It was the first sunny day of the week. Children ran around in a soggy school yard, laughing and shouting and throwing mud at each other. One boy, however, was not outside with his friends. He sat in a classroom with his head down on his desk. He was crying.
"Do you know why you aren't allowed out, John?" his teacher asked.
"Yes," he replied.
The teacher paused, as if waiting for him to elaborate, and then continued. "Next time you'll do your homework like a good boy, won't
The boy looked up at her and his bright blue eyes met her warm brown ones. "Yes, ma'am," he promised.
"Good." The woman smiled. She folded her arms across her chest and returned to her book.
The boy sniffed and stopped crying. The clock on the wall had caught his attention. His eyes followed the hand counting off the seconds as it made its way around the clock face over and over again. A minute passed, and then another. There was something calming about the sound. Tick. Tock. Tick. Tock. It was a guarantee. Until the clock ran down, each and every tick would always be followed by an answering tock.
It was 6:00 in the morning on Cape Charles. The light from the rising sun was so brilliant that it outshone the stars, which faded into the ever-brightening sky. A boy and a girl of about eighteen were sitting together on the sand. They had been there all night. The sound of their hushed conversation was nearly inaudible due to the waves breaking noisily on the sand, and creeping forward to touch their toes.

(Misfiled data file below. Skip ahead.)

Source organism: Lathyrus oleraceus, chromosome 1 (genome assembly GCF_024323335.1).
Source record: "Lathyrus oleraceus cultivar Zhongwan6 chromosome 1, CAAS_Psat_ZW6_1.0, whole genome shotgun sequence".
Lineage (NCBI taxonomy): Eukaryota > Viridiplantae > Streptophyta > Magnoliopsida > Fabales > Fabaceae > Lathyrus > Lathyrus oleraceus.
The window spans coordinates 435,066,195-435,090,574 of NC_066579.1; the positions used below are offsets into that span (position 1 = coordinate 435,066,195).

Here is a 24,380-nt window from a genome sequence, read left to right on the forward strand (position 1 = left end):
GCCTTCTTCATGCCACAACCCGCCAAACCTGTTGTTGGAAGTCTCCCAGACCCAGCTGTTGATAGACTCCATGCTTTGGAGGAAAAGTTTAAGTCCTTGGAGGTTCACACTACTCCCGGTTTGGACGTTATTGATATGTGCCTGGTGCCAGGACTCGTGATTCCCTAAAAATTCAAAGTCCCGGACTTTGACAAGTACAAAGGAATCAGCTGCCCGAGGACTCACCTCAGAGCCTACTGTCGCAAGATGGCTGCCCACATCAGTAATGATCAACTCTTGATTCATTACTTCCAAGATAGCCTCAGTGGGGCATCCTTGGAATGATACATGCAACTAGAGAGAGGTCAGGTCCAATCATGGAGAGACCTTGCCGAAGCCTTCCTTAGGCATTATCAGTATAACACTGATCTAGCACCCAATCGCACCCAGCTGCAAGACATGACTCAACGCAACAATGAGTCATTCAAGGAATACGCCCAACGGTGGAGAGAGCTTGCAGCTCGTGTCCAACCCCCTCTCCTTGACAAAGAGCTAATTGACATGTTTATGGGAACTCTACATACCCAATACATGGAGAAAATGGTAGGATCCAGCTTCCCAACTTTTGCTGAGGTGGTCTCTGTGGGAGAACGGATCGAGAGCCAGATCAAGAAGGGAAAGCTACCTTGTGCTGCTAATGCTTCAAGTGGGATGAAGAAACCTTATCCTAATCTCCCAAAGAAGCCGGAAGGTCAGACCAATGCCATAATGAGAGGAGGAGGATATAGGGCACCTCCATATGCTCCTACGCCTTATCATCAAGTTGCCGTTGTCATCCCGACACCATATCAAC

"I know you don't agree with me, John," the girl said agitatedly. "You've made that
"I just don't want you to regret your decision," he replied. "You got into Cal Tech, Emma. I've never heard of anyone getting accepted into one of the country's top schools, and then turning it down to go to... trade school."
"I know what I'm doing," she responded indignantly. "It's too late to change anything now. Classes start in a month. And what about you? What happened to the kid who doesn't want to end up like his parents? I never see you taking care of your sister anymore."
"I'm not going to be like my parents. I've just been busy."
"Well I don't want to be too busy to notice the world."
"Em, don't miss out on what you have the potential to achieve!"
"John, don't miss out on what you already have."
The girl stood up, turned her back on the broad expanse of flat ocean, and walked away from it. The boy didn't protest, even as he heard her car drive away. He barely even noticed she had gone. He simply stared out at the sea, and was utterly captivated by its vastness.
The last leaf on an old maple tree flickered in the chilly November breeze. It was brown and almost completely dead, yet it hung onto its tree with the last of its strength. Without warning, a gust a frigid wind arose and the last trace of life on the old tree fluttered to the pavement, where it joined hundreds of other dead leaves waiting to be crushed by the nearest pedestrian.
A tall, black-haired man trudged down the sidewalk with his eyes on his Blackberry. He took no notice of the leaves crunching under his feet, or the way that the sunlight emerging from the clouds seemed warm in contrast with the gray sky. He climbed into a black town car and hummed a lively tune as his driver navigated the whirlwind of cars, pedestrians, and foul language. He finally brought the car to a halt outside an imposing neo-mediterranean home.